PGA Tour players in search of the right groove


Farmers Insurance OpenSAN DIEGO – For the modern professional it had become something of an urban legend, pure fantasy like Sasquatch, Nessie and four-hour pro-am rounds.

Steve Flesch once declared it had been a decade since he’d hit one and even the word flyer had all but succumbed to the Draconian affects of neglect and faded from the golf lexicon.

That is until the U.S. Golf Association turned back the clock, however delicately, with a seemingly innocuous rule change that outlawed the modified U grooves for a less-aggressive version of the old V grooves.

Three events into the USGA/PGA Tour experiment and the impact of the new rule is still a mystery. The flyer, however, has made a comeback.
Grooves are the big talk on Tour this season. (Getty Images)
“I hit this shot on (No.) 16 at the (Bob Hope Classic) on Monday and I’m just posing,” said Ryan Palmer, who seemed to have little trouble adjusting to the new grooves considering he won in his first start of the year. “The ball still hasn’t come down. Man it just kept going over everything.”

To a man, players on Tuesday at Torrey Pines for this week’s Farmers Insurance Open had similar “flyer” stories.

Jay Williamson, never to be confused for one of the circuit’s most powerful, hit a “hard wedge” from 135 yards into a slight breeze two weeks ago at the Sony Open and watched in stunned silence as his ball shot over the green and onto the next tee box.

“It would have hurt someone if there would have been a gallery,” Williamson smiled, only half joking.

Boo Weekley, one of the circuit’s best and most consistent ballstrikers, launched a similar rocket over the eighth green on Sunday at the Sony Open.

“I had 168 to the hole and it flew 197 yards . . . all the way over the ninth tee box,” said Weekley, who said he’s hit about a dozen flyers this year, more than he did all last season. “It was like a Phil Niekro knuckleball, just low and hot.”

If the USGA, with the Tour’s tacit approval, wanted to liven up play the return of the flyer promises to keep galleries, and players, on their toes. But if the plan was to make driving accuracy, a statistic of little value on the modern Tour, mean something the jury seems to be hung.

Winning scores at the first three events remain consistent with tournaments played before the change, and there seems to be little interest in dialing back games or adjusting equipment to counteract the effects of less spin.

“No one is crying the blues yet,” said Todd Chew, a Tour rep for TaylorMade-Adidas. “No one is asking us for a ball that spins more. Our groove is a lot closer to last year’s groove than a (traditional) V groove.”

Most consider the new rule an indirect attempt to force the bomb-and-gouge set to give the middle of the fairway a chance, but if the first three events are any indication the adjustments have been minimal.

Palmer ranked seventh in driving distance at the Sony Open, Bill Haas was 18th last week at the Bob Hope Classic and Geoff Ogilvy won the season opener at Kapalua with a less-than-stellar combination of driving accuracy (T-16) and driving distance (17th).

Opinions vary, but most observers say the new rule will favor more consistent players like Tim Clark and Mike Weir, both of whom were in the hunt last week at the Hope, and those players with exceptional short games, like Palmer and Ogilvy.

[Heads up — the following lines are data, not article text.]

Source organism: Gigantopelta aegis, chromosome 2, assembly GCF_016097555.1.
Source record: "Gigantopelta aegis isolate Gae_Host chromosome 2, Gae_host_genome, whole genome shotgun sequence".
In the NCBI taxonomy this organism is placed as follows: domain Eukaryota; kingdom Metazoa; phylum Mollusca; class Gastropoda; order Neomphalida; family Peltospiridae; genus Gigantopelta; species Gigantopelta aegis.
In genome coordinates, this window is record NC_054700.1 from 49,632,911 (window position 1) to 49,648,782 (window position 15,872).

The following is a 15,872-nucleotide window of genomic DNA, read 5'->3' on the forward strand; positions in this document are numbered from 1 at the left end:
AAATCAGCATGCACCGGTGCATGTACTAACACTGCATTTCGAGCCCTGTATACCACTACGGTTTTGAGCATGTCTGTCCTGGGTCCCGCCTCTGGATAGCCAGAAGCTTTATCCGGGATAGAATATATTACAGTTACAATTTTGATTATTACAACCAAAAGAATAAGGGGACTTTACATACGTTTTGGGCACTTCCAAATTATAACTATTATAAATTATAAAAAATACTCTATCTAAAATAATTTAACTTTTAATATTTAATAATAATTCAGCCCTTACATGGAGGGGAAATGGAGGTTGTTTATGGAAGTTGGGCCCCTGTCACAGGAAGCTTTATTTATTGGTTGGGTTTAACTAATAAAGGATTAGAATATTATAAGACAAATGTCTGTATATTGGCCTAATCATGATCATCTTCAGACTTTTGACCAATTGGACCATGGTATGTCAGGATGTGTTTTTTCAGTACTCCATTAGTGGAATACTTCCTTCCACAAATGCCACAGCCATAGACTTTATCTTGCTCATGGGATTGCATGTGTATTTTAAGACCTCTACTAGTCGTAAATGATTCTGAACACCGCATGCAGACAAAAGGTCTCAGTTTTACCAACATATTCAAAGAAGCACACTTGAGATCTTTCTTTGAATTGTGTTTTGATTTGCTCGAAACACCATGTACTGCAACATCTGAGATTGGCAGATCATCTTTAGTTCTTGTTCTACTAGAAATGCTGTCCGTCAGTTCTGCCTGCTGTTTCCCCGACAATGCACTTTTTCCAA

“Players like Geoff are going to use the true loft of the club more now and not squeeze the ball like they used to,” said Dale Lynch, Ogilvy’s longtime swing coach. “The new rule is going to be an advantage for him because he has good technique.”

After the “flyer phenomenon” the biggest adjustment will come around the greens. The new grooves tend to allow the ball to travel up the clubface more, causing the ball to come off higher with less spin. An adjustment, to be sure, but hardly cause for concern among the world’s best.

According to Chew, players who produced a great amount of spin will feel the greatest impact, particularly from the deep rough, while those with less spin will have less of an adjustment.

“A guy like (Retief Goosen) who spins it a lot could have a large reduction (in spin) out of the rough. Maybe up to 40 percent,” Chew said. “But a guy like John Mallinger isn’t spinning it as much and won’t have that big of difference.”

Truth is it may be too early to tell what impact the new rule will have.

West Coast courses are generally softer than what is found the rest of the year, mitigating the impact of spin on approach shots, and the rough early in the season produces more consistent lies which makes adjusting for a flyer easier.

“I worked my butt off in the offseason to see what they would do,” Kevin Streelman said. “I can look down and see the lie and know if the ball is going to jump or not.”

Most agree the real test won’t like come until the Tour heads east, to the dryer and more demanding layouts at Doral and the Honda Classic where spin is crucial and judging lies from Bermuda rough is more of a guessing game.

Yet if early player reaction at Torrey Pines is any indication, don’t expect a wholesale change in the way the game is played at the highest level. Few players have switched to a golf ball that spins more in an attempt to make up for any perceived loss of control and for most a 120-yard wedge shot from the rough is still a more preferred option than a 160-yard 8-iron from the middle of the fairway.

“I’m not going to play any different because we have new wedges,” Palmer said.

Which may be bad news for defenseless galleries, to say nothing of USGA officials.